SIR – MP Mark Garnier is championing the report from Adrian Beecroft which seeks to remove some workers’ rights on unfair dismissal etc (Worcester News,
Yes, that’s the same Adrian Beecroft who donated £500,000 to the Tory party and who premised his report, which was commissioned by David
Cameron by the way, with the quote “the downside of the proposal is that some people would be dismissed simply because their employer doesn’t like them. While that is sad I believe it is a
price worth paying...”
This package will probably include those who may still have some unfair dismissal rights having to pay a ‘fee’ beforehand to lodge a case with an employment tribunal – a kind of disincentive if you
like to lodge an ET.
So, the scenario will be someone is sacked, have no money, and then have to find up to and over £1,000 just to lodge a claim. Is that justice?
In what other type of court in the world would this be fair to seek redress?
Of course, Mr Garnier in championing Mr Beecroft, despite a total lack of evidence to support their assertions that workers’ rights restrict economic growth, and little call from business either it
seems, will carry on regardless because this is an ideologically-based argument, not a factually based one.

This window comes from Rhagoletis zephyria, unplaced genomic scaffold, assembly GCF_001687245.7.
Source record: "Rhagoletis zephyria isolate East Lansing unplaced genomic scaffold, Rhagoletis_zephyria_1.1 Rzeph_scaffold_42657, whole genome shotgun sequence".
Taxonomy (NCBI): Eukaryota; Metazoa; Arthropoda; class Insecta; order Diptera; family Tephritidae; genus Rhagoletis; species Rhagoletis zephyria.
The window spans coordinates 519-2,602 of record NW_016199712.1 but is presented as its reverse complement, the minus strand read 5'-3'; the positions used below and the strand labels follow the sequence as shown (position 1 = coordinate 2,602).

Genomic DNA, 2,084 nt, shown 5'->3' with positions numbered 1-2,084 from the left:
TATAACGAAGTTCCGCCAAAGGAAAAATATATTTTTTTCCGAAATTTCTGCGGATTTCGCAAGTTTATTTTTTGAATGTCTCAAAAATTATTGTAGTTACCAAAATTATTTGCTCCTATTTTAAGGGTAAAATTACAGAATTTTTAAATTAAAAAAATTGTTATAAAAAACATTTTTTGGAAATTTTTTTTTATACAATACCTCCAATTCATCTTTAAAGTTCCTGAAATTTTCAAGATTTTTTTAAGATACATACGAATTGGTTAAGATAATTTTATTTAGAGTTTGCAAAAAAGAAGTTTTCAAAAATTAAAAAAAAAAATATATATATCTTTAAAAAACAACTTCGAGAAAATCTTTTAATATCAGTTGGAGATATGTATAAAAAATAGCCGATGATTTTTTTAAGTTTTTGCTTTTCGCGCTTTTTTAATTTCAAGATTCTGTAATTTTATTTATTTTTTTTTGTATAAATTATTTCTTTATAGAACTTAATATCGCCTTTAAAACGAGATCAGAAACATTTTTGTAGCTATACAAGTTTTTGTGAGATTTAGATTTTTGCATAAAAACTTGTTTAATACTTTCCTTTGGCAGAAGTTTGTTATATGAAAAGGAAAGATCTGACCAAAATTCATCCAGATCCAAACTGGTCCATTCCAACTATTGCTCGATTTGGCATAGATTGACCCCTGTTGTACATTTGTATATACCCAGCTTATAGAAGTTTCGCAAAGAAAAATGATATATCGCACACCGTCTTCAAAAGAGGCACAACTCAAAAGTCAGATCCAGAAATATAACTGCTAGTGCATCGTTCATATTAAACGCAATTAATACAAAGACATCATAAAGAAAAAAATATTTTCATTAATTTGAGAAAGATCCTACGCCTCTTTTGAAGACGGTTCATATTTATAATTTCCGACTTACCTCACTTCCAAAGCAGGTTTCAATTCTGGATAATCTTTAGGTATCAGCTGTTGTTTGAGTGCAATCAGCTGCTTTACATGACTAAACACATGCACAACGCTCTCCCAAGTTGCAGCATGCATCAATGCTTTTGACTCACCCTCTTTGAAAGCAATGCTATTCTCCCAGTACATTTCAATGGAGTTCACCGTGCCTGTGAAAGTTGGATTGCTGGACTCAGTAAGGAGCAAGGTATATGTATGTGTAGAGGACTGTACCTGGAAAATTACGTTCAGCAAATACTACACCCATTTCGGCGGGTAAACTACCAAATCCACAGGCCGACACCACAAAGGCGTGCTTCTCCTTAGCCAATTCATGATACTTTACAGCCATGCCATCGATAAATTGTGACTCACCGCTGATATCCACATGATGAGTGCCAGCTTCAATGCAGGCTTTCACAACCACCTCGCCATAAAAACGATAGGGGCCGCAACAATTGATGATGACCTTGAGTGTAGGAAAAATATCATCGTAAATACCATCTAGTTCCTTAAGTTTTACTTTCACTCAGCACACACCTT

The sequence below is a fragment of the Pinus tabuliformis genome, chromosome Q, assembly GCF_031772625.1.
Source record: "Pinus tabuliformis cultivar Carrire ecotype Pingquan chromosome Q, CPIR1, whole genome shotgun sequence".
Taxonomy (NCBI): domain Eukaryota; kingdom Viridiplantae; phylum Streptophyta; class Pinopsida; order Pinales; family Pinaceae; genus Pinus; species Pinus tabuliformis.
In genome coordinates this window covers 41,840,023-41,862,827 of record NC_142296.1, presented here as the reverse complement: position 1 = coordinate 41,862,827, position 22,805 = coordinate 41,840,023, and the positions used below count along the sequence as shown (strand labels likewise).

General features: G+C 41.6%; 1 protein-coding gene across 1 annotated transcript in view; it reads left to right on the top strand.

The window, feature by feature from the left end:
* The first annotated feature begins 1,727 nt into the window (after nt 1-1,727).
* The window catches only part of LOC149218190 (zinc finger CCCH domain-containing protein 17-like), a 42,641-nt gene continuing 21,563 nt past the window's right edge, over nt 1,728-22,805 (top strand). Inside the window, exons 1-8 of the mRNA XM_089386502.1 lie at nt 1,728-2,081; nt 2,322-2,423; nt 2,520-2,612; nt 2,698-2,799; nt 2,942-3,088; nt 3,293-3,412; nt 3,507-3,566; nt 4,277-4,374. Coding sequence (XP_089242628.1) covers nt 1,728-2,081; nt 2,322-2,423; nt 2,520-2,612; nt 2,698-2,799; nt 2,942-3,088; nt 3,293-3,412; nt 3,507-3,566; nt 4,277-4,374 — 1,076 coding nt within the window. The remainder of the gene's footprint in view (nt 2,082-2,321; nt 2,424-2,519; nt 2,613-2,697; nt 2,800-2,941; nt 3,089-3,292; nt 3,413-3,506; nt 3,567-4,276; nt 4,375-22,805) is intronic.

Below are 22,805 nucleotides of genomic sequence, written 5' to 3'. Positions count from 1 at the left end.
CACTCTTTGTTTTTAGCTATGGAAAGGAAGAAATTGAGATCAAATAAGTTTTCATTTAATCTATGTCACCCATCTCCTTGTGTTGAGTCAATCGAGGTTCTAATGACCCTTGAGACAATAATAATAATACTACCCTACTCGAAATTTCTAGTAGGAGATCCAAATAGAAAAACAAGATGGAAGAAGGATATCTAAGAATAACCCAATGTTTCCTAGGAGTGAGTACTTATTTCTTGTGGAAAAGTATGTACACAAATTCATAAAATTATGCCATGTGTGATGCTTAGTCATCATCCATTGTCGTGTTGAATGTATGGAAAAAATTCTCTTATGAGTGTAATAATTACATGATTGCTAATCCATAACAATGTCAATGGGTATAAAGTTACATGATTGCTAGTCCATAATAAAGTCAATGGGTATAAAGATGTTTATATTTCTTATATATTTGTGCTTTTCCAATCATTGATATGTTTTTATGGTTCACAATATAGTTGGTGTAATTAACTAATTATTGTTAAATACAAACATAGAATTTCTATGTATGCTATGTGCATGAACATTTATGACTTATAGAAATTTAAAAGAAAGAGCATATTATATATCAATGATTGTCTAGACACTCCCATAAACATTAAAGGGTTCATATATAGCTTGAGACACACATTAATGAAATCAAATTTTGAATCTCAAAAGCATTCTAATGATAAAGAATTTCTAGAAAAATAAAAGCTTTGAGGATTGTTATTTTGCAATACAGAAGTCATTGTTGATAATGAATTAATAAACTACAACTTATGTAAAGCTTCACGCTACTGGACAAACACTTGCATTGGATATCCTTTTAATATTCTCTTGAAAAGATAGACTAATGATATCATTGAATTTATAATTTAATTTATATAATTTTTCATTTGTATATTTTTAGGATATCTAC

The fact is that the economy is in recession because of Government policies which are taking demand out of the economy, and restricting workers’ rights will not change that – it’s a smokescreen for
The public sector is haemorrhaging jobs thanks to a bust austerity agenda and that is helping to create uncertainty which stops people spending in the wider economy, thus impacting the private
When people have no pay rise, day-to-day costs are high and they fear for their job, they won’t spend. Rising unemployment then adds to the national debt as tax revenues slump.
You would have thought as a banker, Mr Garnier would understand that. But then bankers failed to do some basic sums in the lead up to the crash so we should not be surprised.
JIM PRICE UNISON Worcestershire county branch secretary